May 7, 2013

The chief has left the building

It was a sweet sort of sorrow. Sweet sorrow might be an oxymoron, but it captures the mood. The tributes were warm and in good humour, but mindful of the immense loss. Te Aitanga-a-Hauiti were glorious hosts and the whanau – warmest regards to them – were so generous. It will be a long time, a very long time before Maori lose another like Parekura.

Now that the chief is resting, attention is turning to the byelection. The Speaker will declare the seat vacant and the fish will start circling. I’ve thrown together my rough thoughts:

  • Labour can and might win by default, but a default win doesn’t guarantee momentum. Momentum will fall to whoever controls the discourse. Maori political discourse is not as fluid as mainstream discourse. Debate doesn’t conform to news cycles – issues are dealt with on “Marae time”* – and issues are framed differently.    
  • Even if Labour doesn’t control the discourse, the Labour candidate can ride off of the mana and affection Parekura earnt. That’s an advantage, but that assessment is missing the third (and most important) factor: the winning candidate will embody or be seen to embody Parekura’s legacy. Think kanohi kitea and so on.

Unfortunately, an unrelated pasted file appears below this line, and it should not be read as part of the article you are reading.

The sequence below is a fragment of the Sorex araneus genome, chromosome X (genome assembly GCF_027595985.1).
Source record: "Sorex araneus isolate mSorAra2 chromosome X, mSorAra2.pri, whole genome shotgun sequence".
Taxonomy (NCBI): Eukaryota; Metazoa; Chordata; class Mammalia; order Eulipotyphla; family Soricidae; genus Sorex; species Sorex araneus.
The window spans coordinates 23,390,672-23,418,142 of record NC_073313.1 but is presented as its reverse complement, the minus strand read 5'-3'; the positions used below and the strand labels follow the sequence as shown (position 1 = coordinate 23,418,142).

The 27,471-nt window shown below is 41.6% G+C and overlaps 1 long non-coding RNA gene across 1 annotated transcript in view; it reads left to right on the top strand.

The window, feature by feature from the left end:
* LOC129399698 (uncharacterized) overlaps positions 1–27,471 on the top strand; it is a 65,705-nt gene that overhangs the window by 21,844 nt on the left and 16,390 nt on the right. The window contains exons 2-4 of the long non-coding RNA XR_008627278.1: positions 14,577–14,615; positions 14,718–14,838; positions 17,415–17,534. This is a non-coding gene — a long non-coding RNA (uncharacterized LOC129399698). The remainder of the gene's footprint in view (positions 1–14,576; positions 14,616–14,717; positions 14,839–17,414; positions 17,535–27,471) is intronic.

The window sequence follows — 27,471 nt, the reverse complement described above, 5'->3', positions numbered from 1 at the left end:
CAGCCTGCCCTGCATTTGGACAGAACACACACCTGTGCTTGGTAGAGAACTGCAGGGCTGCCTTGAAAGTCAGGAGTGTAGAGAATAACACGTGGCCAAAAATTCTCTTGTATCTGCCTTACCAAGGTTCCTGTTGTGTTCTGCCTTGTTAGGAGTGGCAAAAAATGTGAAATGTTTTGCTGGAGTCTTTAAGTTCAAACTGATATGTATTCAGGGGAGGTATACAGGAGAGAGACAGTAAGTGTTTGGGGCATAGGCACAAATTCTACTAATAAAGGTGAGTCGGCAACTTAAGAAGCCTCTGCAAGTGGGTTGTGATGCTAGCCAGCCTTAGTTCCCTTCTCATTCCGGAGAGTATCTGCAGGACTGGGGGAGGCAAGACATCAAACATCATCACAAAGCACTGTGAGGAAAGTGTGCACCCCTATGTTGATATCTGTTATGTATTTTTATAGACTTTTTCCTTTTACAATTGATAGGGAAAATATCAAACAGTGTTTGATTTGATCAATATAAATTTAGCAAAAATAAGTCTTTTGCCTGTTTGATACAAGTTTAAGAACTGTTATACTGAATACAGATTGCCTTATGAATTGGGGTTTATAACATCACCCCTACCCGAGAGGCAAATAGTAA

• Whakapapa is important, as always. Ngati Porou and Ngati Kahungungu dominate the electorate. Ngati Kahungungu is larger (in number), but Ngati Porou is larger in influence and political pedigree. A candidate with links to either Ngati Porou or Ngati Kahungungu is essential (preferably both). 
  • The Labour candidate will have access to decent party infrastructure. Parekura kept several active branches and had knowledgeable and experienced staffers in Gisborne, Hastings and (on and off) in Wainuiomata. The other parties do not enjoy corresponding infrastructure. 
  • Ikaroa-Rawhiti is not as urbanised as Te Tai Tonga or Tamaki Makaurau. It is a provincial, working class electorate. In Te Tai Tonga, for example, it would be enough to run a Wellington/Christchurch-centric campaign. Ikaroa-Rawhiti demands a spread. Labour is best placed to run an electorate-wide campaign. 
  • Interestingly, 23% of voters speak te reo, 38% have no qualification and 50% are religious. Comparatively high rates. With that in mind, having decent reo should be a requirement for any candidate (though not entirely essential - you can get away with not having it), religion is a nice to have ("nice to have" is the wrong term isn't it?), but not essential and running a education-focused campaign (like Parekura always did) is essential. 
  • The by election should be treated as a dry run for the Maori seats in 2014. 

Post script: I don’t want to start this discussion too soon and I’ll gladly withdraw if that’s the case.

*A common saying. The fancy interpretation is that there is no time out, no time limit or any other time dictate. Usually it just means everything takes ages.

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